The organization is also doing more global outreach because in many nations the disease remains a low priority. Komen is hosting a Global Advocate Summit in Budapest to build an international network to fight the disease.

Additionally, Komen wants to better reach those who are uninsured or under-insured about the disease, early detection, and treatment options. Most of these women, adds Callahan, don't seek medical treatment because of limited time and resources.

A simple message

But even the health-conscious are inundated with messages, so the organization wants to give the public simple, tangible messages and action items. This year, Komen is releasing a report in common language that explains the state of the disease and what still needs to be done, Callahan says.

"It's a constant battle to figure out unique opportunities and angles to tell our stories and get the information out there," she points out.

From a PR perspective, the challenge is keeping breast cancer in the media forefront beyond its awareness month in October.

"I think that people who are not in throes of experiencing it are willing to say, 'Hey, it's never going to happen to me,'" Ofenloch says. But statistics indicate that most people will either be affected or know someone who is. "It's really an education effort," she adds.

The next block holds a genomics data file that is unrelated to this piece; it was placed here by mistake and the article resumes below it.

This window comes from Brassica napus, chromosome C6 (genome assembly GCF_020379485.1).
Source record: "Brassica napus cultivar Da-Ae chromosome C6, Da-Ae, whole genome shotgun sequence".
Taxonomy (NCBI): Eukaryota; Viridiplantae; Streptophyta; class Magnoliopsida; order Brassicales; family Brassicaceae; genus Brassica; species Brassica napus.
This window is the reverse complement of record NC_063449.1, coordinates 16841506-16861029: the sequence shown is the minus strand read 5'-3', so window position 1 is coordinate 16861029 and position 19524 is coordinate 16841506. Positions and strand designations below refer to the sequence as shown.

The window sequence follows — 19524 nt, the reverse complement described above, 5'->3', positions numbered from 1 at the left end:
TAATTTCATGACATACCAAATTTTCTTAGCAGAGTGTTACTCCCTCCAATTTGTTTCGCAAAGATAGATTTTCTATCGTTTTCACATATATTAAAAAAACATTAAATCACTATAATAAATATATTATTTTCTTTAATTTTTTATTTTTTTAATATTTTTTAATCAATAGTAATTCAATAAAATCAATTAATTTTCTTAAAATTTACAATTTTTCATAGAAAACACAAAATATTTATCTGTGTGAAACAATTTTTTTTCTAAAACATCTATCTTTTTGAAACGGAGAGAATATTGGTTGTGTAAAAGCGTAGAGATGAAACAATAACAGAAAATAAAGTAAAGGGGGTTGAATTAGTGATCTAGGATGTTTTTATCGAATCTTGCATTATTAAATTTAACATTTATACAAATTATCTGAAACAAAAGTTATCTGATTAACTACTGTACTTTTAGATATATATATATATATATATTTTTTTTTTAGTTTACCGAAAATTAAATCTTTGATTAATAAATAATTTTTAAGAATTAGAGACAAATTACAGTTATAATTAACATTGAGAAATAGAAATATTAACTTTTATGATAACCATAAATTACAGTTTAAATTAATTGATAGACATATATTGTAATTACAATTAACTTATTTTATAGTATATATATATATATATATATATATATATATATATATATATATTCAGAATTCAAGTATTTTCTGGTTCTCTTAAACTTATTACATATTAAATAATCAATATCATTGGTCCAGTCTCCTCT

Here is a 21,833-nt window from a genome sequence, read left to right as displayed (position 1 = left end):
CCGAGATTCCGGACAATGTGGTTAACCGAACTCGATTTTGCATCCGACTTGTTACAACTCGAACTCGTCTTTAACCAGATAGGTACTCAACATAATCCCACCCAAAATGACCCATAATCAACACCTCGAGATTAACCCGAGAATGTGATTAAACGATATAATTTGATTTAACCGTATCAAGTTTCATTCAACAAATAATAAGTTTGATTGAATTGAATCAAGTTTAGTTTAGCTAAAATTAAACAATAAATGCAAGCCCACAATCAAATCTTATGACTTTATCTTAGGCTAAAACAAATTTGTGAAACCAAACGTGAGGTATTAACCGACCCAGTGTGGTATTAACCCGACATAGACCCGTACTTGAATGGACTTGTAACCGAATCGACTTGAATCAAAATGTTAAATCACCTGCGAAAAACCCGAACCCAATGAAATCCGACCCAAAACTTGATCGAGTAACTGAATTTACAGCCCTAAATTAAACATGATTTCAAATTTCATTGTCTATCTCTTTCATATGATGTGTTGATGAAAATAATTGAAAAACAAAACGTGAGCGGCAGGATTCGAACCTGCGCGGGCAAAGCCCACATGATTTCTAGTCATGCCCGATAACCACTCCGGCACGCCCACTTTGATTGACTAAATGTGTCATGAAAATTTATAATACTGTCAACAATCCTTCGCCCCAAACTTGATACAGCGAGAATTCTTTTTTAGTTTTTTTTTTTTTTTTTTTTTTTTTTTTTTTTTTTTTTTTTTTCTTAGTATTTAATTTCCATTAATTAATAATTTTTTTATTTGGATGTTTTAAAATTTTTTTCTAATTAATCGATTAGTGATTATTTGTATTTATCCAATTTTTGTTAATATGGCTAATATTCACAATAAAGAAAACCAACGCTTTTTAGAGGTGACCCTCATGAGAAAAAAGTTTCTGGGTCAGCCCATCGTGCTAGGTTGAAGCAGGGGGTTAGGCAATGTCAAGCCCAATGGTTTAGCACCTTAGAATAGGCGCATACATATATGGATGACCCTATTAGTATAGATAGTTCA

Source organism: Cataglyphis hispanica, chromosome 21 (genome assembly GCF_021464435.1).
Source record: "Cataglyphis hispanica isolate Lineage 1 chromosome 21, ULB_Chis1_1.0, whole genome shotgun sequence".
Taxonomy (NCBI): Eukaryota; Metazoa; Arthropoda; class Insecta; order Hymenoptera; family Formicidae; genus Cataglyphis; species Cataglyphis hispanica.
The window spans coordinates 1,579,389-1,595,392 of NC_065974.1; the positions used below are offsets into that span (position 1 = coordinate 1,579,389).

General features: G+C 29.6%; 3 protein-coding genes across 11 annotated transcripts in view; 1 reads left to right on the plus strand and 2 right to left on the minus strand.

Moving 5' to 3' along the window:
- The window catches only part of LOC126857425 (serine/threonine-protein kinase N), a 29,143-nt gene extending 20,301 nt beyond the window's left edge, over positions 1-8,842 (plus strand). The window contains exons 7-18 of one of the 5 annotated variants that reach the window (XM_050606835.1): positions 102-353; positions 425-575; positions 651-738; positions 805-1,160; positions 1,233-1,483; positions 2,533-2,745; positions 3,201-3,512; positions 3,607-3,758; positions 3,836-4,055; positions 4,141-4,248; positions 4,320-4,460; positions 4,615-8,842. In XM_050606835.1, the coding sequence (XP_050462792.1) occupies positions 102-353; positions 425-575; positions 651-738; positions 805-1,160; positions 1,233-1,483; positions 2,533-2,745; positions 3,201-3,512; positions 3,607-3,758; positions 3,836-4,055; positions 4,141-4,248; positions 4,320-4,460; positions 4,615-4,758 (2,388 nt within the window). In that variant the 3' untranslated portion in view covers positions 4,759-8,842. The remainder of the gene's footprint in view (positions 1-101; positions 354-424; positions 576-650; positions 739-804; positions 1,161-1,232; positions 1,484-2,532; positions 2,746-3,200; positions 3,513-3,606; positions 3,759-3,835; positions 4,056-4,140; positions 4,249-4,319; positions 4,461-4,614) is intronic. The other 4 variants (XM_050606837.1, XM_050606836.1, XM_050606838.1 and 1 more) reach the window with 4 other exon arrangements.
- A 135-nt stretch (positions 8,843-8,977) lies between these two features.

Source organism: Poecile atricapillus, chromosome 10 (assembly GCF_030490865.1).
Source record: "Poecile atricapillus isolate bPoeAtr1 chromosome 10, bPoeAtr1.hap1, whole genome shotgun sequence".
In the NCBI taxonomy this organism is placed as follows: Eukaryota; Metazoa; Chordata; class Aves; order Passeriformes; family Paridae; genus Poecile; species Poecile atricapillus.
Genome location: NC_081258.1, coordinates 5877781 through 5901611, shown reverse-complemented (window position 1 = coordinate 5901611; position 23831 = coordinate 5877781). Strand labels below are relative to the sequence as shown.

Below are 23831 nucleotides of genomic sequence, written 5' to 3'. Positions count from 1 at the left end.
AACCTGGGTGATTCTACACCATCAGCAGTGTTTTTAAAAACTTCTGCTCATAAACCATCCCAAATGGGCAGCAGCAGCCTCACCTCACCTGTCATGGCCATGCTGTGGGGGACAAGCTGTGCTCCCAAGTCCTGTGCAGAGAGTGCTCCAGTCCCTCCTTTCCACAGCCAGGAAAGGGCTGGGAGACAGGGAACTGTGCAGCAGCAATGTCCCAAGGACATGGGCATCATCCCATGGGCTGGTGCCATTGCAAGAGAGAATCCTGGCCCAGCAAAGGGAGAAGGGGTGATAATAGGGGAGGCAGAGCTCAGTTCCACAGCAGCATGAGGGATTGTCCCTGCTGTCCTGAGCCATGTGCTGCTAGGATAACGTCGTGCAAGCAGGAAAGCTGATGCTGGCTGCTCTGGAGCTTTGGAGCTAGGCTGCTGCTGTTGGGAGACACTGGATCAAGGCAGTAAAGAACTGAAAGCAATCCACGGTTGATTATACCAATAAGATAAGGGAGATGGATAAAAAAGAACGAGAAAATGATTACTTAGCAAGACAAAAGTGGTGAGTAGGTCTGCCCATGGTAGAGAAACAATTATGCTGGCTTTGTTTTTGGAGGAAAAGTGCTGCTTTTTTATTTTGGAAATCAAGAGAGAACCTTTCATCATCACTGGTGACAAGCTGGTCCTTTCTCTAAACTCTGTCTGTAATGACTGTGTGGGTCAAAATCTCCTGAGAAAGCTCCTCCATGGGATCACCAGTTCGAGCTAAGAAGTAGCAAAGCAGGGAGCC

And Komen's vision puts it in a unique position.

"Komen doesn't want to be in business," she says. "We'd love to not have this issue, not have people die, and not have to fight."

Building a foundation

Nancy Brinker starts the foundation with $200 cash and a small group of friends

The first Susan G. Komen Race for the Cure is held in Dallas with 800 runners

The first Race for the Cure outside of Dallas is held

Komen adds its first chapter outside of Dallas; its national hotline becomes available

The first national race is held in Washington, DC. Pink ribbons are distributed

New Balance becomes Komen's first corporate partner

The first race outside the US is held in Costa Rica

The first international affiliate is founded

Susan G. Komen for the Cure celebrates its 25th anniversary with a brand and logo change and a host of new events and initiatives